The WB can be a bit "analogue" - it won't vary resistance itself - you have to do that, but you soon get your eye in for where the resistance needs to be for a given cadence/ power / duration.
The pro is a tougher prospect than the Trainer version, which is what you will see gathering dust in your average gym. The default resistance is quite high, so it might be worth going to a training session at a WB gym or try the Trainer first and see if you find it too easy.
It is addictive and you'll soon find yourself buying Coggan's Training with Power, book boring your other half with FTP related conversations and staring at the mouldy patch for an hour and half as your legs fill with lactic acid.
I must admit - the TR 90 minutes under and over sessions are as much fun as smashing my balls with a hammer.
Slight different outlook....I have the wattbike trainer...so not totally different but slightly. I can hit over 1000W on mine and can't maintain it for anything longer than 10 seconds so the trainer does me fine and dandy...also my wife who isn't a regular cyclist can use it as and when she likes.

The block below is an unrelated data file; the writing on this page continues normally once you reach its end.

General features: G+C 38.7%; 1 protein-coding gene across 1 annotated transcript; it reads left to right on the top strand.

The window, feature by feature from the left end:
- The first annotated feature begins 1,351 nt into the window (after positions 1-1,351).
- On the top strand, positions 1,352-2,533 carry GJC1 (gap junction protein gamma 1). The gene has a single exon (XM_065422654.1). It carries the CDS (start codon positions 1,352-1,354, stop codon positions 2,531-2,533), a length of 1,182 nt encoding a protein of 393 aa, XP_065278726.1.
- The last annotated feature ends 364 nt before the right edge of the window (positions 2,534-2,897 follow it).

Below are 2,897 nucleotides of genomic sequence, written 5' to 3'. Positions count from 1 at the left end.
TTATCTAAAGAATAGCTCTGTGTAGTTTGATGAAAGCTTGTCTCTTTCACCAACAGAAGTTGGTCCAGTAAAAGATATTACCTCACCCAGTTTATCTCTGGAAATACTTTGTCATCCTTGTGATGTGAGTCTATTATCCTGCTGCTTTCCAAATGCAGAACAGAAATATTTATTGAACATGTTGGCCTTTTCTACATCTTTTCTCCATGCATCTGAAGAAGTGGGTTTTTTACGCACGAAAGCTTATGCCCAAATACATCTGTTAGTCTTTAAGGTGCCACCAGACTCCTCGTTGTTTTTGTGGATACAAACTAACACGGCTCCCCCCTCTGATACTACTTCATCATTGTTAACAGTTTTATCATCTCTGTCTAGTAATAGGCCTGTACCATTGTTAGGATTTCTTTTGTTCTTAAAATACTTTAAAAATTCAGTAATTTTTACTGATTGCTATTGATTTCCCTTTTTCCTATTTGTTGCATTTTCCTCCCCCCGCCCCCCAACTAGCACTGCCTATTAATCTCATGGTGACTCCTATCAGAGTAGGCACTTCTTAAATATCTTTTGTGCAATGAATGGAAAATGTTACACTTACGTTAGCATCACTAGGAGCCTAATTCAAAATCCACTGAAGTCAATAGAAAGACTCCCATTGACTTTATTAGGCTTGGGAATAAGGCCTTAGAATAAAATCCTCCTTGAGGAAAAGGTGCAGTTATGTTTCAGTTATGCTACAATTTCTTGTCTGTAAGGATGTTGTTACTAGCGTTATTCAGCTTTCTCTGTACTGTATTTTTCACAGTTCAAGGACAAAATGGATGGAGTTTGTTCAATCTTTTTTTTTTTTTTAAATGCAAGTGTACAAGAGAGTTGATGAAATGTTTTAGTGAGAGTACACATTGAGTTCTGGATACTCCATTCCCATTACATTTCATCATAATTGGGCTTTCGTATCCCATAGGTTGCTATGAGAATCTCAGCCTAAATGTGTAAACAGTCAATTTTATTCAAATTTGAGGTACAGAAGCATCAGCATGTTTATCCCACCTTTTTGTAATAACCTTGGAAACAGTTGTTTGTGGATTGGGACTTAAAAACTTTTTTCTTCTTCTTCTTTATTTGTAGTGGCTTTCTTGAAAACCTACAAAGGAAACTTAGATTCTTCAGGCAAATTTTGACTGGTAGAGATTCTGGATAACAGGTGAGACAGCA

Zwift has revolutionised indoor training for me, i hated spinning on a turbo and as soon as I discovered zwift the next thing was to order the wattbike to ensure accuracy and get the most out of the experience.
I agree with the others about the smart trainer, had the atom of been available when I took out the amazing 0% deal then I probably would have gone with that! But i don't regret it, its not gathering dust, i use it a few times a week and now climbing has taken back over any coach will tell you that a good aerobic level of fitness is required!
You won't be disappointed....buy the watt bike.....buuuyyyy ittttt ;-)
Edit: one more thing....get the comfy saddle upgrade! Your ass will thank you in the long run